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U.S. not immune to water challenges

Julia Pyper, E&E reporter
Published: Friday, March 23, 2012

Water access and sustainability are challenges not only for developing nations, but for the United States, too, as its leaders struggle to upgrade the nation's aging water system.

Secretary of State Hillary Rodham Clinton touched on the United States' water-related vulnerabilities yesterday at the launch of a new U.S. Water Partnership to expand U.S. leadership in water-stressed regions.

"We've had increasing problems meeting our own needs in the desert Southwest or managing floods in the East," she said. "No country anywhere, no matter how developed, is immune to the challenges that we face."

Members of Congress, water directors, advocacy groups and more than 30 mayors marked this year's World Water Day yesterday by demanding greater investments in the nation's public water systems. In "Public Water Works!" -- a new report by Corporate Accountability International -- the group reported that U.S. public water systems are up against a $23 billion-per-year investment gap.

Unlike in many regions of the world, the vast majority of U.S. households have complete access to water. But just as in all places, water is central to the country's public health and economic development.

"The public is thirsty for priority investment in the nation's public water systems and won't be satiated by short-term promises that fail to benefit the community as a whole. The need is now and the commitment is one we can no longer kick down the road," said Delegate Eleanor Holmes Norton (D-D.C.) in a
statement. "This World Water Day our nation's leaders have the opportunity to dedicate the public support required to the public service we cannot do without."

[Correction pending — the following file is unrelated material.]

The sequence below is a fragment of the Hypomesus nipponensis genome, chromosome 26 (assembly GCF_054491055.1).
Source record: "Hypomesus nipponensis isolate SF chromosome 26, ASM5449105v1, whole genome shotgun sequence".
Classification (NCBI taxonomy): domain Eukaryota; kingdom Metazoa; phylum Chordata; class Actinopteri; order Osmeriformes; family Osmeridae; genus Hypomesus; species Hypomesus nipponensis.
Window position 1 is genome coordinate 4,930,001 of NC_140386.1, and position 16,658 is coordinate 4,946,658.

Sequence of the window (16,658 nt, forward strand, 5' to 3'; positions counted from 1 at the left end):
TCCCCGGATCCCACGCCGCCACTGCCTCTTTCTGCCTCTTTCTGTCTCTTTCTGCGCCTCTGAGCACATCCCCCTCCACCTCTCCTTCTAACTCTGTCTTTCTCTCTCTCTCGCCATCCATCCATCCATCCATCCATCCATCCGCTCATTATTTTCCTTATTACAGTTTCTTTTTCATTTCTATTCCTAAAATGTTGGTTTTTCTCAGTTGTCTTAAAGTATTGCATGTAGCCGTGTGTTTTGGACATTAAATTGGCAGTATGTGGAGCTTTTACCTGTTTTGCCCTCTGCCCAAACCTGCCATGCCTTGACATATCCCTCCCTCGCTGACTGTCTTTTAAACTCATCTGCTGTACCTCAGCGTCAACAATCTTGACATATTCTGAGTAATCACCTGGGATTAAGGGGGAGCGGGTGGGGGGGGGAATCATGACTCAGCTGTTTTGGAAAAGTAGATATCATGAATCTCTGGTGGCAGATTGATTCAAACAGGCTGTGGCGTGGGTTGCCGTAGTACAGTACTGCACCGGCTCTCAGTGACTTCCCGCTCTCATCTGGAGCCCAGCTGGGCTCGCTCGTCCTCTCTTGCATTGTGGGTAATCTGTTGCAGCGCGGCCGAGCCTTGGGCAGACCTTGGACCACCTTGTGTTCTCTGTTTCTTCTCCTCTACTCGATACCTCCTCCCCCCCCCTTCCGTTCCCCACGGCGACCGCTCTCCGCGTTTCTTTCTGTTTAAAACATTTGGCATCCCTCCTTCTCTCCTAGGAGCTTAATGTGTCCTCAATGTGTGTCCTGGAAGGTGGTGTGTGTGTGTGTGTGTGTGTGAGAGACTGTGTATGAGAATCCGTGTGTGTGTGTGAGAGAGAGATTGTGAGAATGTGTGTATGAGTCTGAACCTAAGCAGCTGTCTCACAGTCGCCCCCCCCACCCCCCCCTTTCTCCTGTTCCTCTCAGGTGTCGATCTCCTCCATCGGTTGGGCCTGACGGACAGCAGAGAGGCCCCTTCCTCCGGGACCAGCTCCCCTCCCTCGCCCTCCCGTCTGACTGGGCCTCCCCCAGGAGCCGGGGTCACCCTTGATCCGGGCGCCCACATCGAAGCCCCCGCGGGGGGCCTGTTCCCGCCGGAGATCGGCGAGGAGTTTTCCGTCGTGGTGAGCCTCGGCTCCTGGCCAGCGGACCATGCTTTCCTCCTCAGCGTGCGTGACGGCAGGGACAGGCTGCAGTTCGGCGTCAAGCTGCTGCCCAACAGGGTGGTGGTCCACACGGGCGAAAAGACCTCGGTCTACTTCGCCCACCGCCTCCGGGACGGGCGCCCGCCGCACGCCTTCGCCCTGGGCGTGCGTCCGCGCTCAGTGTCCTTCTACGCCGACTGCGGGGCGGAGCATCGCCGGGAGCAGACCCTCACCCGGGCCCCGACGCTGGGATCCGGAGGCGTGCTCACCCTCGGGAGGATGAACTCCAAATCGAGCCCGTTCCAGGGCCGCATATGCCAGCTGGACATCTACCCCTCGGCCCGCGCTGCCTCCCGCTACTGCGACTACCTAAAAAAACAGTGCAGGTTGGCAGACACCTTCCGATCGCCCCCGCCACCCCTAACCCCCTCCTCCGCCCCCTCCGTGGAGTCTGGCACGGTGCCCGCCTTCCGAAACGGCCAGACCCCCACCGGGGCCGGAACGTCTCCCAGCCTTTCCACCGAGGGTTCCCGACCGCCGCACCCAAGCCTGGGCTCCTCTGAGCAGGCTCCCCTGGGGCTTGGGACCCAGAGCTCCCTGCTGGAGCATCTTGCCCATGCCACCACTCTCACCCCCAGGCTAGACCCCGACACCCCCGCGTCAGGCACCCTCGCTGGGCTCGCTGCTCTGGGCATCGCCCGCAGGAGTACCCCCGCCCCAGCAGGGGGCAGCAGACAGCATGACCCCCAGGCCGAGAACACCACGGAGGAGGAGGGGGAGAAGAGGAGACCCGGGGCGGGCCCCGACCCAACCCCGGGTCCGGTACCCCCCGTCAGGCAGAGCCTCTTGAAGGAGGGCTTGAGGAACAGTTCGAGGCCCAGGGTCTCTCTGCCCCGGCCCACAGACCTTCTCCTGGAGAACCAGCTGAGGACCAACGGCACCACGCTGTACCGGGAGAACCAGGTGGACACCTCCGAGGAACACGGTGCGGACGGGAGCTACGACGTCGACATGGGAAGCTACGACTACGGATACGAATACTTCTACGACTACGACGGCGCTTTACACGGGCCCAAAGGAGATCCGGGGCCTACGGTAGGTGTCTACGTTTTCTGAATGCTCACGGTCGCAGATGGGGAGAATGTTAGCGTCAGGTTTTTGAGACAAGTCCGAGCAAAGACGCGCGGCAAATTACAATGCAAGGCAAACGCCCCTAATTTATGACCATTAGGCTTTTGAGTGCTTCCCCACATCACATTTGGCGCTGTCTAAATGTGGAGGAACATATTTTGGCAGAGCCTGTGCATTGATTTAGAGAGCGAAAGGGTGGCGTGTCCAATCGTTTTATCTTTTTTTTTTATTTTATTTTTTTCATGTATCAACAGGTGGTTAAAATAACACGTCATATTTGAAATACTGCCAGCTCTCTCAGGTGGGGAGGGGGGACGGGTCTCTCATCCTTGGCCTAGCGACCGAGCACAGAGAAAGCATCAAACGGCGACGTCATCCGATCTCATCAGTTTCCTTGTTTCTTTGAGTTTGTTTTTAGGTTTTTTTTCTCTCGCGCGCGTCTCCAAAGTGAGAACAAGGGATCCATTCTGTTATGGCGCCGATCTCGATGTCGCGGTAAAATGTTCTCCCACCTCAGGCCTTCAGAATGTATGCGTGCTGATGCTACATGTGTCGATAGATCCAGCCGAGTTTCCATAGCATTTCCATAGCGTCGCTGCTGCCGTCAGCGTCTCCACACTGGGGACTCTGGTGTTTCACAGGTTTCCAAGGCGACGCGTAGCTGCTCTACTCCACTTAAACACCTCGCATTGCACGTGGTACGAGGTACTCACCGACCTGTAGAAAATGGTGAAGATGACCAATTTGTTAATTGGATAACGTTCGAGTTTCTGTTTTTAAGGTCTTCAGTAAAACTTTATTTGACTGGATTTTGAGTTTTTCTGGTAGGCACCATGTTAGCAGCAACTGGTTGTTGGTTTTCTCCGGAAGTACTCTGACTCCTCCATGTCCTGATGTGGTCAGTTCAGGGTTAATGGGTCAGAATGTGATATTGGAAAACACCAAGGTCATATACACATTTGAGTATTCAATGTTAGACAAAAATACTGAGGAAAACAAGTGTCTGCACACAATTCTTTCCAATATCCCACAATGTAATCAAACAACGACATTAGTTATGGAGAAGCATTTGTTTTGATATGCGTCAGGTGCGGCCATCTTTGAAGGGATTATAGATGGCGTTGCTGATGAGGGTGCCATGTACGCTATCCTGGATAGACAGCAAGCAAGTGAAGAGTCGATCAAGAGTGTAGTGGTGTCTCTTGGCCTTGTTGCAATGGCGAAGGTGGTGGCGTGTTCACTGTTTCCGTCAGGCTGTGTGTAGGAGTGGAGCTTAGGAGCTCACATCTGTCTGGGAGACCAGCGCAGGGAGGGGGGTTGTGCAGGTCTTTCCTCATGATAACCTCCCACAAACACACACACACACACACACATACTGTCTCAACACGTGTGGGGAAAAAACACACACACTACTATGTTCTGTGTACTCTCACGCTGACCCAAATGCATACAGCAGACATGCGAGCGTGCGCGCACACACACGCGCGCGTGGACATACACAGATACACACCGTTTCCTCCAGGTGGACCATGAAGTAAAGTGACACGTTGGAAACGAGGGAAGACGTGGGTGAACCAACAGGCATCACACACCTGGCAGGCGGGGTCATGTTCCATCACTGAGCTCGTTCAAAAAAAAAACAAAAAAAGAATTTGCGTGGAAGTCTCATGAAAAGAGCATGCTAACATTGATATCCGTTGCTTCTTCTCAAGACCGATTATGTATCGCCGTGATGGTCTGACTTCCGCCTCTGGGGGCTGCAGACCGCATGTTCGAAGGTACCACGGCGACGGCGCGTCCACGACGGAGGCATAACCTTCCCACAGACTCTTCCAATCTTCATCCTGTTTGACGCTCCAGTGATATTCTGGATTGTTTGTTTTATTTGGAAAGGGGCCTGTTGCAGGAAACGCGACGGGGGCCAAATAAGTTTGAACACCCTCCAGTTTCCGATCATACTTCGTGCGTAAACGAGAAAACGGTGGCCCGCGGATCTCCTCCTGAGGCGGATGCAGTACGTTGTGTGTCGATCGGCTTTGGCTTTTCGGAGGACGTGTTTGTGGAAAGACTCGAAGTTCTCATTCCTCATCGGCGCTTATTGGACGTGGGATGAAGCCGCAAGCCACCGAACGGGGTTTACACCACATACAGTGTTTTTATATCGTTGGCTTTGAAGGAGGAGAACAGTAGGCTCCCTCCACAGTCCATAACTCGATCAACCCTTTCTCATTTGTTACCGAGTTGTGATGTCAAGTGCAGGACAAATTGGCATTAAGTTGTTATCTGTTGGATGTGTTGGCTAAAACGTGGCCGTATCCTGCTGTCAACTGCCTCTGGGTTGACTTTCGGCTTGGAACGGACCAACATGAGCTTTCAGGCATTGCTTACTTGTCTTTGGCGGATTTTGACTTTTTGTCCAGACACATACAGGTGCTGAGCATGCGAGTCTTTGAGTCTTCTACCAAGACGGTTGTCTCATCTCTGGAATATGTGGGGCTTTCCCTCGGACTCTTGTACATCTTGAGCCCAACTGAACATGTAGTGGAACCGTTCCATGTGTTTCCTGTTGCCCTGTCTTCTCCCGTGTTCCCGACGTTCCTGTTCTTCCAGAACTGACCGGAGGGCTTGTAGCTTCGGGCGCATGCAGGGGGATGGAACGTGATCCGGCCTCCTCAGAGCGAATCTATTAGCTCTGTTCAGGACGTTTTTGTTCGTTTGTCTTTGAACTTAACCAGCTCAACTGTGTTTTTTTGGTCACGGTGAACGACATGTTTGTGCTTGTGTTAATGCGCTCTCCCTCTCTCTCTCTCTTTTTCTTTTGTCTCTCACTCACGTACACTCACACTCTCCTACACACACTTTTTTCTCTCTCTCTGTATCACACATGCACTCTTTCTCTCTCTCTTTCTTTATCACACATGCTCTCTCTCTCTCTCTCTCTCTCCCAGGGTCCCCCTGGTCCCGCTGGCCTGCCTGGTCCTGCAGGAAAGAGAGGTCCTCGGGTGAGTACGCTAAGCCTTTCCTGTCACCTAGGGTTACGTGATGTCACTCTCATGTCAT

Norton is among a group of more than 35 congressional members to have signed onto a "Dear Colleague"  letter calling for the House and Senate to immediately boost their commitment to the nation's water supply.

75 percent drop in spending since the '70s

According to the Corporate Accountability International report, the federal government's share of spending on domestic water systems fell from 75 percent in the 1970s to 10 percent in the 1990s. A poll by Lake Research Partners found that today, 73 percent of people in the United States believe government investment in safe public water systems is either extremely or very important.

The call for greater federal investment comes as the House Transportation and Infrastructure Committee is looking for private dollars to help mend the nation's plumbing system (E&E Daily, March 22).

Without greater investments in the public water system, there are likely to be more water main breaks and flood damage, said Alan Heymann, chief of external affairs at the D.C. Water and Sewage Authority. A crumbling water system will prevent people from working and cost businesses billions of dollars in lost sales. The cost to society will greatly eclipse the cost of repairs if more isn't done, said Heymann.

"I don't think you'll have a large-scale public health or water accessibility crisis across the country, so you can't compare us to a developing country," he said. "But it's going to start resulting in more problems than we have today."

There are two main water issues in the United States, the first of which is water quality, said Glenn Prickett, chief external affairs officer with the Nature Conservancy, which has already signed onto the State Department's new partnership group. Agriculture uses about 70 percent of fresh water in America, and farmers are still learning how to reduce their chemical and nutrient pollution, he said.

The second problem is water quantity, which is becoming particularly urgent, since modeling studies show climate change will further decrease water availability in the Southwest, where there's also rapid population growth, said Prickett.

"We have some unfinished water business here in the U.S. even as we think about how to help other countries deal with water issues around the world," he said.

Reprinted from ClimateWire with permission from Environment & Energy Publishing, LLC. 202-628-6500


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Reprinted from ClimateWire with permission from Environment & Energy Publishing, LLC. 202-628-6500.

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